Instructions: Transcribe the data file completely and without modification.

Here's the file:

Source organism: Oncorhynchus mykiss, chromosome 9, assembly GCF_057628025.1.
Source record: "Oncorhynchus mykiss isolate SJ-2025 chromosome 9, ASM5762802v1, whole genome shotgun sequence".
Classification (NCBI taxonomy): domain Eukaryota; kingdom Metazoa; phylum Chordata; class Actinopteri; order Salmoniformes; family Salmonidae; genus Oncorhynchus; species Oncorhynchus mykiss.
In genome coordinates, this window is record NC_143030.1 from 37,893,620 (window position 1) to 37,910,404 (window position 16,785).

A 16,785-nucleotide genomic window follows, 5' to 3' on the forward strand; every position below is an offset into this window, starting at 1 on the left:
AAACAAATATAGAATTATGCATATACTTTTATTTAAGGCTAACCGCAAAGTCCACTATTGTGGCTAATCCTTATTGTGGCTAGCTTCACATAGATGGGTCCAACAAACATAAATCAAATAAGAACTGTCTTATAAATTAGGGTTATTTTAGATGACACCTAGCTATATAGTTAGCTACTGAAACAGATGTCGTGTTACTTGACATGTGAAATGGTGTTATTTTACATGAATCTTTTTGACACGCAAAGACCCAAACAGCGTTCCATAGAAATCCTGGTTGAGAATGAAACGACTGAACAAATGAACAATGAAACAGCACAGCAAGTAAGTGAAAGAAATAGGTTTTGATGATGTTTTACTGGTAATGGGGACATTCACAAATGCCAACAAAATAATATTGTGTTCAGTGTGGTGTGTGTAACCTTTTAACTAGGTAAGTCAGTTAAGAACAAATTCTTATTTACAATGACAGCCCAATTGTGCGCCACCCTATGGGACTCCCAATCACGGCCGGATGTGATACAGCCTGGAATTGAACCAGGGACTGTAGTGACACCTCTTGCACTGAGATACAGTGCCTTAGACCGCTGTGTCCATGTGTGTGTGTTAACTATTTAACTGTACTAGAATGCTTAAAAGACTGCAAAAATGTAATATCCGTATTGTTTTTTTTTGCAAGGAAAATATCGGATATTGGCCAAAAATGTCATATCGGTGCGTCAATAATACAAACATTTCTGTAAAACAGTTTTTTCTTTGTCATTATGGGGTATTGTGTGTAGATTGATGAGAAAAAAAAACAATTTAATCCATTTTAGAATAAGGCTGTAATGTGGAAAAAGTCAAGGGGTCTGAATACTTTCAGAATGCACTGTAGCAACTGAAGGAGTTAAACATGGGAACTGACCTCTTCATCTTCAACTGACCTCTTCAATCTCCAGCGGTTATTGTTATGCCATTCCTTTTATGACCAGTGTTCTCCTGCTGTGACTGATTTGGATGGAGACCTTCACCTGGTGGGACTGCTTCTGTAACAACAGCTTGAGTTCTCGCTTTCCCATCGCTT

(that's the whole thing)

Source organism: Oncorhynchus mykiss, chromosome 9, assembly GCF_057628025.1.
Source record: "Oncorhynchus mykiss isolate SJ-2025 chromosome 9, ASM5762802v1, whole genome shotgun sequence".
Classification (NCBI taxonomy): domain Eukaryota; kingdom Metazoa; phylum Chordata; class Actinopteri; order Salmoniformes; family Salmonidae; genus Oncorhynchus; species Oncorhynchus mykiss.
In genome coordinates, this window is record NC_143030.1 from 37,893,620 (window position 1) to 37,910,404 (window position 16,785).

A 16,785-nucleotide genomic window follows, 5' to 3' on the forward strand; every position below is an offset into this window, starting at 1 on the left:
AAACAAATATAGAATTATGCATATACTTTTATTTAAGGCTAACCGCAAAGTCCACTATTGTGGCTAATCCTTATTGTGGCTAGCTTCACATAGATGGGTCCAACAAACATAAATCAAATAAGAACTGTCTTATAAATTAGGGTTATTTTAGATGACACCTAGCTATATAGTTAGCTACTGAAACAGATGTCGTGTTACTTGACATGTGAAATGGTGTTATTTTACATGAATCTTTTTGACACGCAAAGACCCAAACAGCGTTCCATAGAAATCCTGGTTGAGAATGAAACGACTGAACAAATGAACAATGAAACAGCACAGCAAGTAAGTGAAAGAAATAGGTTTTGATGATGTTTTACTGGTAATGGGGACATTCACAAATGCCAACAAAATAATATTGTGTTCAGTGTGGTGTGTGTAACCTTTTAACTAGGTAAGTCAGTTAAGAACAAATTCTTATTTACAATGACAGCCCAATTGTGCGCCACCCTATGGGACTCCCAATCACGGCCGGATGTGATACAGCCTGGAATTGAACCAGGGACTGTAGTGACACCTCTTGCACTGAGATACAGTGCCTTAGACCGCTGTGTCCATGTGTGTGTGTTAACTATTTAACTGTACTAGAATGCTTAAAAGACTGCAAAAATGTAATATCCGTATTGTTTTTTTTTGCAAGGAAAATATCGGATATTGGCCAAAAATGTCATATCGGTGCGTCAATAATACAAACATTTCTGTAAAACAGTTTTTTCTTTGTCATTATGGGGTATTGTGTGTAGATTGATGAGAAAAAAAAACAATTTAATCCATTTTAGAATAAGGCTGTAATGTGGAAAAAGTCAAGGGGTCTGAATACTTTCAGAATGCACTGTAGCAACTGAAGGAGTTAAACATGGGAACTGACCTCTTCATCTTCAACTGACCTCTTCAATCTCCAGCGGTTATTGTTATGCCATTCCTTTTATGACCAGTGTTCTCCTGCTGTGACTGATTTGGATGGAGACCTTCACCTGGTGGGACTGCTTCTGTAACAACAGCTTGAGTTCTCGCTTTCCCATCGCTT